Josef Thorak

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Josef Thorak's 1928 work Heim (Home), now located in Charlottenburg, Germany.

Josef Thorak (7 February 1889 in Salzburg, Austria – 26 February 1952 in Hartmannsberg, Bavaria) was an Austrian-German sculptor. He was well known for his "grandiose monuments".[1]

Life and career[edit]

Thorak's reputation was established in 1922 when he created Der sterbende Krieger (The Dying Warrior), a statue memorializing the dead of World War I in Stolpmünde.

In 1933, Thorak joined Arno Breker as one of the two "official sculptors" of the Third Reich.[2] In his government-approved studio outside Munich, Thorak worked on statues intended to represent the folk-life of Germany under Nazi leadership; these works tended to be heroic in scale, up to 65 feet (20 meters) in height. His official works from this period included a number of sculptures at the Berlin Olympic Stadium of 1936.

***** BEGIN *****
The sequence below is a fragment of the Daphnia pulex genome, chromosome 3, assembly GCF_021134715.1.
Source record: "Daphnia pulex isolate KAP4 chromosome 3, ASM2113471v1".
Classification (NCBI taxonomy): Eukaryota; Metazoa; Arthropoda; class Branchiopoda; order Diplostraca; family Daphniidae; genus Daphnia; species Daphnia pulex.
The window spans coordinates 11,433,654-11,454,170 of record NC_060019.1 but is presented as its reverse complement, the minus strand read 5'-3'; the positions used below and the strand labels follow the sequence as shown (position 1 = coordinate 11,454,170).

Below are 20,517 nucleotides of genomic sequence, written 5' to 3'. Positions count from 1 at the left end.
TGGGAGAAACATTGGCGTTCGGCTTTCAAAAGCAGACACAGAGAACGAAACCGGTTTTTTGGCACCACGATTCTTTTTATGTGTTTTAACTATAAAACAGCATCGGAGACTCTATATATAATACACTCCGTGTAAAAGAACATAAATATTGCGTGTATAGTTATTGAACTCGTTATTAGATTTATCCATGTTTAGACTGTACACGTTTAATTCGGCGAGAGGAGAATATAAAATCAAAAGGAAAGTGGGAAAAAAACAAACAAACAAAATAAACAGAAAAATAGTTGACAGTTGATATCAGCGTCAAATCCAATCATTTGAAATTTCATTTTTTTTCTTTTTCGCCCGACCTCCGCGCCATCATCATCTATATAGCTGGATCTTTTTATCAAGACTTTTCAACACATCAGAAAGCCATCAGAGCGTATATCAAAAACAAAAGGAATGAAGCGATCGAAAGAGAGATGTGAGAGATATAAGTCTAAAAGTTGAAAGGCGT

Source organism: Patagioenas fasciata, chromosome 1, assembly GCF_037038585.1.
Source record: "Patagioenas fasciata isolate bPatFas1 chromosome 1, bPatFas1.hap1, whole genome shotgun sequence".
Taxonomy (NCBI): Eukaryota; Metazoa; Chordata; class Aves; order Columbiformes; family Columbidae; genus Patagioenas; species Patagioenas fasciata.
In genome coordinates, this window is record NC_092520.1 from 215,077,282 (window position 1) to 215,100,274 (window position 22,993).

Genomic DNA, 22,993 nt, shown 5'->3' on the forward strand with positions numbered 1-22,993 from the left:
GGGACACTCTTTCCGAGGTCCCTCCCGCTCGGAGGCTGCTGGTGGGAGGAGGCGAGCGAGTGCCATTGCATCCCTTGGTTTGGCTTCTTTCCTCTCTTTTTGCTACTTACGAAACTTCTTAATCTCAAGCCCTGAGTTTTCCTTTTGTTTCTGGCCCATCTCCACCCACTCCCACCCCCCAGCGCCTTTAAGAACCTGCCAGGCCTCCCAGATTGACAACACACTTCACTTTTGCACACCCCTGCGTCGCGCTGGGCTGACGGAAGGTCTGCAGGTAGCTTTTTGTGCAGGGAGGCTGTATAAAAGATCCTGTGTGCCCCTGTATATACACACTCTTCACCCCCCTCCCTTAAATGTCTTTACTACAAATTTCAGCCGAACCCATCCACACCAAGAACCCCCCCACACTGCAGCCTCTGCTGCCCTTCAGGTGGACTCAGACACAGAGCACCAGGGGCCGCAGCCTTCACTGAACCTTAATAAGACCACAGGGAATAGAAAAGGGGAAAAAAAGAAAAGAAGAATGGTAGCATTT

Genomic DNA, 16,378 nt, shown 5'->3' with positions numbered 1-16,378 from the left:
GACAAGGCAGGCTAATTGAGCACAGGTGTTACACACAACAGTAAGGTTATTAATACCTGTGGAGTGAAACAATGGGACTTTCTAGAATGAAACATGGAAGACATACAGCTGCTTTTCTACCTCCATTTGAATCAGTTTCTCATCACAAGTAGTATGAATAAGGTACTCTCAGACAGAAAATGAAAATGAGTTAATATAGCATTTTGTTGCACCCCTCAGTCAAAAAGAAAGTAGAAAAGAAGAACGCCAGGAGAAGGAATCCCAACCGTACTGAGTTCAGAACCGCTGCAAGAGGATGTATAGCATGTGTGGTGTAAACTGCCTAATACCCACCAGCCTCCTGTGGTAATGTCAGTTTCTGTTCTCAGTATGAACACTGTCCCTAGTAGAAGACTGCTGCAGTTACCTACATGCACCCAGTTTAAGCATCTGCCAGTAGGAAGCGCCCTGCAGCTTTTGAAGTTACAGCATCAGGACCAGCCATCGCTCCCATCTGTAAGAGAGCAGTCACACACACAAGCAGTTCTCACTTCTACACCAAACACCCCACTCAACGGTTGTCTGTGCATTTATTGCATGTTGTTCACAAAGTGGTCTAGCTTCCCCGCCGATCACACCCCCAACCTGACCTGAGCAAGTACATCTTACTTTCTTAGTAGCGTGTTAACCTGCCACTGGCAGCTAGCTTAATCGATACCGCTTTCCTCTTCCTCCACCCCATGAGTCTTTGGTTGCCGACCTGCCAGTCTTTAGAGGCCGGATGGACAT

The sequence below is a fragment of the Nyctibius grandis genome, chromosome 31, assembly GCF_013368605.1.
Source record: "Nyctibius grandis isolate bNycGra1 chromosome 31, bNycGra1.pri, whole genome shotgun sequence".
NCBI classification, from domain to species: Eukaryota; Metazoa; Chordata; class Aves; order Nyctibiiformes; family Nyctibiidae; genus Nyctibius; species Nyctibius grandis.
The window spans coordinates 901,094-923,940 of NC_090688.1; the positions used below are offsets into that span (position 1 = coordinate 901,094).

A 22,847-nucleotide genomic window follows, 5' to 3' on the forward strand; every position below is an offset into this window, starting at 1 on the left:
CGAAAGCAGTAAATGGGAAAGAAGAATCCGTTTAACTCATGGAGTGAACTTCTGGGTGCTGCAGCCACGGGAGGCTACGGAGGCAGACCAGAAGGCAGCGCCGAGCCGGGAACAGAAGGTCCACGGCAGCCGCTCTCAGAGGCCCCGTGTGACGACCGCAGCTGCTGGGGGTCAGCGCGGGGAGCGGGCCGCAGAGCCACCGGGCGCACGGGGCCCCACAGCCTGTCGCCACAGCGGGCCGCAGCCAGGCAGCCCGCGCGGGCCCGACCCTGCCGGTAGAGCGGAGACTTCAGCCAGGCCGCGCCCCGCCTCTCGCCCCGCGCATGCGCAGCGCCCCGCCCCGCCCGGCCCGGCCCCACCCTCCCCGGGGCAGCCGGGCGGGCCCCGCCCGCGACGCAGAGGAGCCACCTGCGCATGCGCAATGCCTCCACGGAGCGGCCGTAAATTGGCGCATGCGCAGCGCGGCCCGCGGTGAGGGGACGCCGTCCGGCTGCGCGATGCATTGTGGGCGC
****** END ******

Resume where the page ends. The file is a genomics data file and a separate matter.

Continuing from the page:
Albert Speer referred to Thorak as "more or less my sculptor, who frequently designed statues and reliefs for my buildings" and "who created the group of figures for the German pavilion at the Paris World's Fair.[3] His statue Comradeship stood outside the pavilion, depicting two enormous nude males, clasping hands and standing defiantly side by side, in a pose of racial camaraderie.[4]

Because of his preference for muscular neo-classical nude sculpture, Thorak was known among some as "Professor Thorax". Some expressionist influences can be noticed in his generally neoclassical style.

See also[edit]


  1. ^ Rhodes, Anthony, ‘’Propaganda: The Art of Persuasion: World War II’’ Chelsea House Publishers, New York, 1976 , p. 28
  2. ^ "Art: Bigger Than Life"
  3. ^ Speer, Albert, Spandau: the Secret Diaries’’, Macmillan Publishing Co., Inc. New York, 1976, p. 261
  4. ^ Richard Overy, The Dictators: Hitler's Germany, Stalin's Russia, p260 ISBN 0-393-02030-4

External links[edit]

Media related to Josef Thorak at Wikimedia Commons